Prime Minister Fumio Kishida plans to reshuffle his Cabinet lineup next Wednesday ahead of the extraordinary parliamentary session slated for the fall, senior government officials said.

Kishida intends to use the envisioned personnel change to bolster his administration as support for his Cabinet has declined amid dissatisfaction over surging COVID-19 cases and controversy surrounding holding a state funeral for former prime minister Shinzo Abe, who was fatally shot last month, the officials said Friday.

Taro Aso, vice president of the ruling Liberal Democratic Party, LDP Secretary General Toshimitsu Motegi and Chief Cabinet Secretary Hirokazu Matsuno are expected to retain their posts, they said.

But Genjiro Kaneko, minister of agriculture, forestry and fisheries, and National Public Safety Commission Chairman Satoshi Ninoyu, both whom did not run in the July 10 House of Councillors election, are expected to be replaced because their terms as lawmakers expired last month.

Kishida, president of the LDP, was originally planning to make the changes in the first half of September but has since leaned toward bringing the timing forward as he seeks to establish a long-term administration.

The LDP had a strong showing in the upper house election, putting Kishida in a position to oversee a three-year period of stability in which no national elections will be held unless he dissolves the House of Representatives, the more powerful lower chamber of parliament.

During the period, the prime minister plans to promote urgent issues, like the fight against inflation, while seeking to push forward efforts toward amending the Constitution.

Kishida plans to convene an LDP executive board meeting Monday and seek the party's approval for his appointment of the party leadership.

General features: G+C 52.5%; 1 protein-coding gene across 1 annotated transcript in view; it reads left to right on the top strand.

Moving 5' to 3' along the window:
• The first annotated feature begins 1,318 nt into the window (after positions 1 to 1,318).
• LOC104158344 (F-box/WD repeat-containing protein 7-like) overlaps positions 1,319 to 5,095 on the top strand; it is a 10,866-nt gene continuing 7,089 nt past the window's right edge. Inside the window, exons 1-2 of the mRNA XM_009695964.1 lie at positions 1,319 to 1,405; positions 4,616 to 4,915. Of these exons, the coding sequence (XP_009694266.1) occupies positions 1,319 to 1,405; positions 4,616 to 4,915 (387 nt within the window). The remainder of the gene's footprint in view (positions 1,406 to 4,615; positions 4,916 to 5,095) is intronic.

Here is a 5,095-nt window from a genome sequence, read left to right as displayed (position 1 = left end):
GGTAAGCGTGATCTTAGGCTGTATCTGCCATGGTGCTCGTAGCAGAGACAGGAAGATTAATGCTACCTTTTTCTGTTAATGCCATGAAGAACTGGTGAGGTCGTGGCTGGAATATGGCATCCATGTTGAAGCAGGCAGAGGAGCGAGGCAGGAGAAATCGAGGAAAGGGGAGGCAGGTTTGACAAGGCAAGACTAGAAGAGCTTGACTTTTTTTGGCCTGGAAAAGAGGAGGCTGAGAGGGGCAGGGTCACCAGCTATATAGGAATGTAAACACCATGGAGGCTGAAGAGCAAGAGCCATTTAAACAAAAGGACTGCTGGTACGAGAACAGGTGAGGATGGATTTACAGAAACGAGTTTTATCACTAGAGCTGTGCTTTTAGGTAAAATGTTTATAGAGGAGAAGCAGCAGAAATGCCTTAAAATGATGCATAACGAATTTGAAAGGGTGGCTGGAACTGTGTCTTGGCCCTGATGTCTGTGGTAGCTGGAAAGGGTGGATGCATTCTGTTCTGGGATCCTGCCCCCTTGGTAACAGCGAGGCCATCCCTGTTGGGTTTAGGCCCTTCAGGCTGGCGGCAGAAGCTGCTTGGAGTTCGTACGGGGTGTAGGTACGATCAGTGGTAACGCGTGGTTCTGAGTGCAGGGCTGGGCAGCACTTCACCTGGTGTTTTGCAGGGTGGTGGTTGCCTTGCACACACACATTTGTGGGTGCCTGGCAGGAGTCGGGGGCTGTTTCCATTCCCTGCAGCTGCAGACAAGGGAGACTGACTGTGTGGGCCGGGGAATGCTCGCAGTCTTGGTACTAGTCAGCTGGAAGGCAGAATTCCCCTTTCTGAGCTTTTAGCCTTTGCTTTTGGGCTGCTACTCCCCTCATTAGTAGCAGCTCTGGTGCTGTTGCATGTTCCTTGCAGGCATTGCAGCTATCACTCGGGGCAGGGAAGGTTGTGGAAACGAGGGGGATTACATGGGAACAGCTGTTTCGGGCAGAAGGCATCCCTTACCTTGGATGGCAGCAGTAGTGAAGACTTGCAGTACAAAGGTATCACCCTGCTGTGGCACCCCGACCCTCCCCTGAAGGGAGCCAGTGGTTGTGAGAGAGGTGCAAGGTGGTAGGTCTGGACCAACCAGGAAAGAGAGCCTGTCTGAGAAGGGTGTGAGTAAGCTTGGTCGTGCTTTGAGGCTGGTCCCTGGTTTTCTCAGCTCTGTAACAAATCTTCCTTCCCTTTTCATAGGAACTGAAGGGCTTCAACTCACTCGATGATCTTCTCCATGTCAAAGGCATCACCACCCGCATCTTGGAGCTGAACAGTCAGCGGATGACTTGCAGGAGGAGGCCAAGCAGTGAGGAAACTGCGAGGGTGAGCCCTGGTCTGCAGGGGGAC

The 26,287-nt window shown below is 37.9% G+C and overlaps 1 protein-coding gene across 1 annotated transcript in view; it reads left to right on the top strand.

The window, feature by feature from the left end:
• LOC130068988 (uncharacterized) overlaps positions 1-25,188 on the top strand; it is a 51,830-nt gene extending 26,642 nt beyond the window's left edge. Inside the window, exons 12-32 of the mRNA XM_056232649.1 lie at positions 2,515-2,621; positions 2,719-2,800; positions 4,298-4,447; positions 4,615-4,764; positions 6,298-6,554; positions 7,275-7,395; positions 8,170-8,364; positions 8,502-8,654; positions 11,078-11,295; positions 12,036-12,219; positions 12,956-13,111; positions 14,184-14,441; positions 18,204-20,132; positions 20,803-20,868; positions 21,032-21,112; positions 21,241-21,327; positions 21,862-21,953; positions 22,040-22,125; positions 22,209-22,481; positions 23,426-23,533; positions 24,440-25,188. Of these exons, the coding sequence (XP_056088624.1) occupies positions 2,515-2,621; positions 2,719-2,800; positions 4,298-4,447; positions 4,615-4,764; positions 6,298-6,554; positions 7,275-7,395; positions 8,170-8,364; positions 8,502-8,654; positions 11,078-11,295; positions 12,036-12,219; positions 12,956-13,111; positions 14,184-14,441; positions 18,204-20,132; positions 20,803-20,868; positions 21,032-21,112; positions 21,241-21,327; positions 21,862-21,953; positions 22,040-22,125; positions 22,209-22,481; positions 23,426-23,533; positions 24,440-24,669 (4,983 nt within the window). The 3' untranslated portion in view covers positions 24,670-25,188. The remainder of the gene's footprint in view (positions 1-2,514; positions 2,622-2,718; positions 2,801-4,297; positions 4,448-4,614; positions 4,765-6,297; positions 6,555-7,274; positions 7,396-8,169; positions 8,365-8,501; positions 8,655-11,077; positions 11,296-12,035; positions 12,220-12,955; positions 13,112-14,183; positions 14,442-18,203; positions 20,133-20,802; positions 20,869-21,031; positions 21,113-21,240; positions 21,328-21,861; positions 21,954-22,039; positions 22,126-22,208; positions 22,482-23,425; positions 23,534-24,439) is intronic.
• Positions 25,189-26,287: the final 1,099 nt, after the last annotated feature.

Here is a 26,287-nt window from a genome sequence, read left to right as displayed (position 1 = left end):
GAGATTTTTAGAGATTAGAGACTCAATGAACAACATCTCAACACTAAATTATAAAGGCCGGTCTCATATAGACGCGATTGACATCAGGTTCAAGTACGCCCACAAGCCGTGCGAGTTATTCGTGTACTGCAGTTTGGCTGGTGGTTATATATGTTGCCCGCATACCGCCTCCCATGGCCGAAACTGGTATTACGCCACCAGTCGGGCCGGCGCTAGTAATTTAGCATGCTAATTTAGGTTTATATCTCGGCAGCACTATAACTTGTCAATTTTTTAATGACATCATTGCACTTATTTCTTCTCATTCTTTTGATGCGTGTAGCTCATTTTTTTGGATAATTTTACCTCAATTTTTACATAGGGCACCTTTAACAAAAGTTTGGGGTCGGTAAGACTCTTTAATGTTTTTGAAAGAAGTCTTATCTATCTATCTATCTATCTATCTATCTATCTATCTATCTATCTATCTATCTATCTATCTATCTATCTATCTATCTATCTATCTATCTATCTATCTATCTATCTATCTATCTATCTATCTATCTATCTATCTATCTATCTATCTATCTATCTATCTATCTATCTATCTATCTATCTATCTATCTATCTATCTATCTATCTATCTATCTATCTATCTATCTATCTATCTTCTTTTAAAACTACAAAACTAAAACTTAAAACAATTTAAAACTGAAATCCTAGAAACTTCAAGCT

He is likely to reshuffle the Cabinet and the LDP leadership a day after attending a ceremony marking the 1945 atomic bombing of Nagasaki.

With the approach of key events such as the state funeral of Abe scheduled on Sept. 27 and the parliamentary session eyed for October, Kishida likely thought new Cabinet members need time to prepare for deliberations at the Diet.

LDP lawmakers have also faced scrutiny for their connections to the Unification Church after it emerged the gunman targeted Abe over his alleged links to the religious group.

A recent Kyodo News survey showed that the approval rating for Kishida's Cabinet had dropped to 51.0 percent, its lowest level since its October 2021 launch.

Kishida had initially pushed back the reshuffling of his Cabinet and the LDP executives to early September due to his tight schedule in late August.

A memorial service on the 49th day after Abe's murder, a custom for the dead in Japan, is scheduled on Aug. 25 and Kishida is slated to attend an international conference on African development known as TICAD, to be held in Tunisia on Aug. 27 and 28.